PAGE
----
This weekend, Ant-Man opened with a modest $60 million as comic fans love Marvel's latest while critics seem to pan the movie. So why the big difference in opinion?
In a surprising turn of events, Marvel Studio’s Ant-Man is looking to be a pretty moderate hit for the superhero production company. Unlike Iron Man, Captain America, and The Hulk, most people aren’t familiar with Ant-Man, be it Hank Pym (Michael Douglas) or Scott Lang (Paul Rudd). Which is pretty funny considering it was Pym’s wife, Janet Van Dyne, who named the Avengers after all.
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Oh, and where’s Janet? Fridged, of course. But everyone’s seen the swishing away of competent superheroines on the large screen, save for Black Widow (Scarlett Johansson). So that’s no surprise. But what’s unexpected is the fact Box Office Mojo predicts an opening of $60 million. Not exactly setting records, but for an unknown hero? That ain’t bad. The site also notes that Ant-Man’s still opening better than 2008’s The Incredible Hulk.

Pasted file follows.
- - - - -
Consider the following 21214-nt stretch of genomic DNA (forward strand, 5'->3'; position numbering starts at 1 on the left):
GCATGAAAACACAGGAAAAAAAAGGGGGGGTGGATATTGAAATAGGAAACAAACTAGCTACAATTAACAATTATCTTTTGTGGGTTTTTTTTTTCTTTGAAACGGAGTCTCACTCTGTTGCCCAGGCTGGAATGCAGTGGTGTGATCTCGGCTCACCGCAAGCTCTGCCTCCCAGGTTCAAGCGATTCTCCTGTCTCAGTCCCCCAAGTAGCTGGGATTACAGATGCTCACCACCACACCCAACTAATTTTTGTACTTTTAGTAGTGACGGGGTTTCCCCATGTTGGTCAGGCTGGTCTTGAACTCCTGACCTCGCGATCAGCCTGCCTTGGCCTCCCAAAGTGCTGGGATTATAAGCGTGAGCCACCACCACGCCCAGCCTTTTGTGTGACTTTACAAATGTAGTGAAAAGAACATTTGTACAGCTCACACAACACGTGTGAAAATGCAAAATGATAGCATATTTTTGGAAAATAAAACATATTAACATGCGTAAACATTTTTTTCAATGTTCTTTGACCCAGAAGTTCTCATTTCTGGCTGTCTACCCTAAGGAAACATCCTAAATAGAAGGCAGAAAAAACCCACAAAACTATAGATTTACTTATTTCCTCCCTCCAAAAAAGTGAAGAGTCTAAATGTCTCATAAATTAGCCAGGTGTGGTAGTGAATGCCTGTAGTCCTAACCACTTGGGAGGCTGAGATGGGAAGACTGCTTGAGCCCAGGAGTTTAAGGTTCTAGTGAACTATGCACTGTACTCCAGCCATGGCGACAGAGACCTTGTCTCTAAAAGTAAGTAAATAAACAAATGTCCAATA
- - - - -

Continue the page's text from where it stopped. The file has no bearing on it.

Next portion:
Maybe some of the gaps that fans may have noticed comes from the fact scripts are locked down, even from the actors. Speaking to Movie Web, rapper T.I. discussed playing Dave thief for Marvel, and the process of working with Peyton Reed. So how did he create the character? Well, a lot of it is improve and memorization.
“I hadn't read the entire script. I don't think I was allowed to. You're just handed scenes as the film goes along, and when you do that, it's like a blank canvas, 'This is what I'm going to do for this scene,' and you can remember previous performances and remain consistent with that.”
Interesting since BBC’s Owen Gleiberman called the movie “a big-screen Marvel behemoth that’s as slapped together as it is expensive.” In other words: it’s flashy without any of the flair that made earlier films stand out. The critic also felt that even Rudd’s on-screen charisma couldn’t save Ant-Man from being “tamed and diluted.”
Deadspin agrees with the critic, too. Calling the film's "fairly straightforward, conventional superhero story, where a mere mortal gathers the ability to be extraordinary and then becomes a hero" storyline a disappointment may seem harsh. However, both critics agree on one thing: the lack of tongue-and-cheek, silly, over-the-top silliness keeps the film from being people expect when the superhero's main power is shrinking to the size of a Wayne Szalinski project gone wrong.
There’s always been a question mark on the appeal of the man who can go ant-sized to a larger audience. One of the reasons everyone initially was excited was the fact Edgar Wright had been championing the film’s production for almost a decade. When the passionate director behind the project leaves, what’s left? Twitter fan reactions indicate a well-received film. So why the critical stings?